Leeds estate agency Adair Paxton is enhancing its sustainability credentials and helping to tackle climate change by planting two trees for every home it sells and lets.
The company is the first agent in the North of England to join GreenTheUK, which connects businesses with wildlife projects and works with the Royal Forestry Society to plant trees.
Adair Paxton has offices in Horsforth and Leeds city centre and predicts the move will result in approximately 1,000 trees being planted each year, with 200 planted by pupils in their school grounds.
Guy Roberts, a director at Adair Paxton, says: “Everyone knows there are huge benefits to planting trees, from reducing carbon to supporting wildlife, so this initiative is a fantastic way of giving back to our local environment at a time when both our climate and landscape are rapidly changing.
“As a forward-thinking business that has operated in Yorkshire’s property market since 1859, our surroundings are hugely important to us and by planting two trees through GreenTheUK each time we sell or let a home, this is a fantastic way of both ourselves and our clients giving back to our local areas.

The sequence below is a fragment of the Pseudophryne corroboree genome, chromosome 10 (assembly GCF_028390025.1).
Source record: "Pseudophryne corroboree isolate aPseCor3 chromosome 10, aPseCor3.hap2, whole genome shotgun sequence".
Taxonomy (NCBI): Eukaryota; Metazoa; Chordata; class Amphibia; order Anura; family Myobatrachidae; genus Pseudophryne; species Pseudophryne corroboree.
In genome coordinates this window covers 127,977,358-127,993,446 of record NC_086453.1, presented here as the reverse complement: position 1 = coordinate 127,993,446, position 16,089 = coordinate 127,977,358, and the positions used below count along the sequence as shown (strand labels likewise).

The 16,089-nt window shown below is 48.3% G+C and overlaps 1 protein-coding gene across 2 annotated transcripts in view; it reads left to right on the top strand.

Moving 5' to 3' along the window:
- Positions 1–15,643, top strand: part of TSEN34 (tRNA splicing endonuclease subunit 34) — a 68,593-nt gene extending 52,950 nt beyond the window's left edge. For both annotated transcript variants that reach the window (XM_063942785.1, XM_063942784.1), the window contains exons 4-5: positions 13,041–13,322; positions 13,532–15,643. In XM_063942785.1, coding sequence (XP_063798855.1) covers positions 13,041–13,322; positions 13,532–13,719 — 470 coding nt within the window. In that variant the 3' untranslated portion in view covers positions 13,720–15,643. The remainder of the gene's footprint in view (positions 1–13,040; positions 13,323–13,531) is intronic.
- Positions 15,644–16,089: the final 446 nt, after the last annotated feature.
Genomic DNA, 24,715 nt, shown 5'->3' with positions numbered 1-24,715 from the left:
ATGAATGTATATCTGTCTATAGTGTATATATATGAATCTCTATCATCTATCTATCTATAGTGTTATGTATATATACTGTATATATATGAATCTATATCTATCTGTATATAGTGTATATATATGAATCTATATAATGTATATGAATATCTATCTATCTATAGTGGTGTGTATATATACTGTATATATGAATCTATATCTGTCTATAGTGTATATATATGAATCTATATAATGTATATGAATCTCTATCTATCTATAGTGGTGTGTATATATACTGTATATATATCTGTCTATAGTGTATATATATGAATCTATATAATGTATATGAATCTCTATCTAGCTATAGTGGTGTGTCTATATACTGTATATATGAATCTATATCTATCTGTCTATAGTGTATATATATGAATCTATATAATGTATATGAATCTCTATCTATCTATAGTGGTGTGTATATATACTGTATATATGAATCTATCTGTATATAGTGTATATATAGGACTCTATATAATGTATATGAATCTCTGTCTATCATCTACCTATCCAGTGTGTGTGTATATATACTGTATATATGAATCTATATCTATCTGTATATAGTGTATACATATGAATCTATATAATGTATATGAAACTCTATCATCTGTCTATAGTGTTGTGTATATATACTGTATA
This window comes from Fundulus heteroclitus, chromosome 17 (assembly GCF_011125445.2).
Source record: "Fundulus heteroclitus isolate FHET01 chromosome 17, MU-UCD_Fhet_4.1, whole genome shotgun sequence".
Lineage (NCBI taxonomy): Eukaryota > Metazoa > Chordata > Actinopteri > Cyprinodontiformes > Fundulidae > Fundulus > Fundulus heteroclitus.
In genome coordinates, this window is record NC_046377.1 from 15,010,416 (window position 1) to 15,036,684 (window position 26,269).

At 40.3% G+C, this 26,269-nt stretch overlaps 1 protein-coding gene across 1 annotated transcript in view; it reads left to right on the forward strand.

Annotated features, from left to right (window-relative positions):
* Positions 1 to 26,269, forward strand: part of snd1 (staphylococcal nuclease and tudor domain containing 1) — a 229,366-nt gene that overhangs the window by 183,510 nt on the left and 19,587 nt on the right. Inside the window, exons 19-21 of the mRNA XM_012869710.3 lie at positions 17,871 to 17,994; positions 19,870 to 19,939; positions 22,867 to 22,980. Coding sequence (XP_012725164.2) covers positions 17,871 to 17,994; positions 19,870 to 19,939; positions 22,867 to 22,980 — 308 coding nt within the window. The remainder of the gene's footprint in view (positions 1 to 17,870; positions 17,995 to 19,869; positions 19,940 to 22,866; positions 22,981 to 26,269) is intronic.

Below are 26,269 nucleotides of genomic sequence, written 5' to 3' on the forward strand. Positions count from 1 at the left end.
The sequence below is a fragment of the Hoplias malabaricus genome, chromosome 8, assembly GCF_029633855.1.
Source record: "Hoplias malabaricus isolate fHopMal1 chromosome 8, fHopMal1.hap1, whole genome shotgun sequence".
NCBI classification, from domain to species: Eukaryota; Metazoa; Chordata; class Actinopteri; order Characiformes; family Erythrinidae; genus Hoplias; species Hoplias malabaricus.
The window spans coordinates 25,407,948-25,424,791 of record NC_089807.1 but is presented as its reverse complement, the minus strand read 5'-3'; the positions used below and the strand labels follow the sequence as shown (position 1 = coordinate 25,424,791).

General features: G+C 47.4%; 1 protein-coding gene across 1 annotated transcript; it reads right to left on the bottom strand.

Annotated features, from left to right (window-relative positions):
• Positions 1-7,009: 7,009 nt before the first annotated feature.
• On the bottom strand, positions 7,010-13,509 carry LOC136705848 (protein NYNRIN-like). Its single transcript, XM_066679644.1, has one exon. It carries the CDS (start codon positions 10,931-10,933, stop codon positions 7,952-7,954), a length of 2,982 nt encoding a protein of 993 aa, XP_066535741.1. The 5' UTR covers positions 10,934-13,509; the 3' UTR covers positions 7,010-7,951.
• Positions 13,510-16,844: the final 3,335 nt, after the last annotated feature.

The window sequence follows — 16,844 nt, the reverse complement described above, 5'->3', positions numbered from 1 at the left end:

“Ultimately, we will help to create thriving woods and natural habitats in the very areas where we work, which will be a major achievement, so we’re really looking forward to seeing the first trees get planted over the coming months and many more over the years! Tackling climate change can feel overwhelming, but if individuals and businesses all make a small contribution, these will combine to help the bigger problem.”
Ed Caldecott, chief executive of GreenTheUK, adds: “We partner with UK businesses to support local wildlife projects with measurable impact.”
And Jen Turner, RFS development manager, comments: “All the tree species have been carefully chosen for their abilities to thrive under the predicted climate change conditions for the next 80 years. Schemes like this are helping spread the word that by doing things slightly differently in how we choose and care for trees we can make a real difference to a woodland’s ability to flourish and tackle climate change.”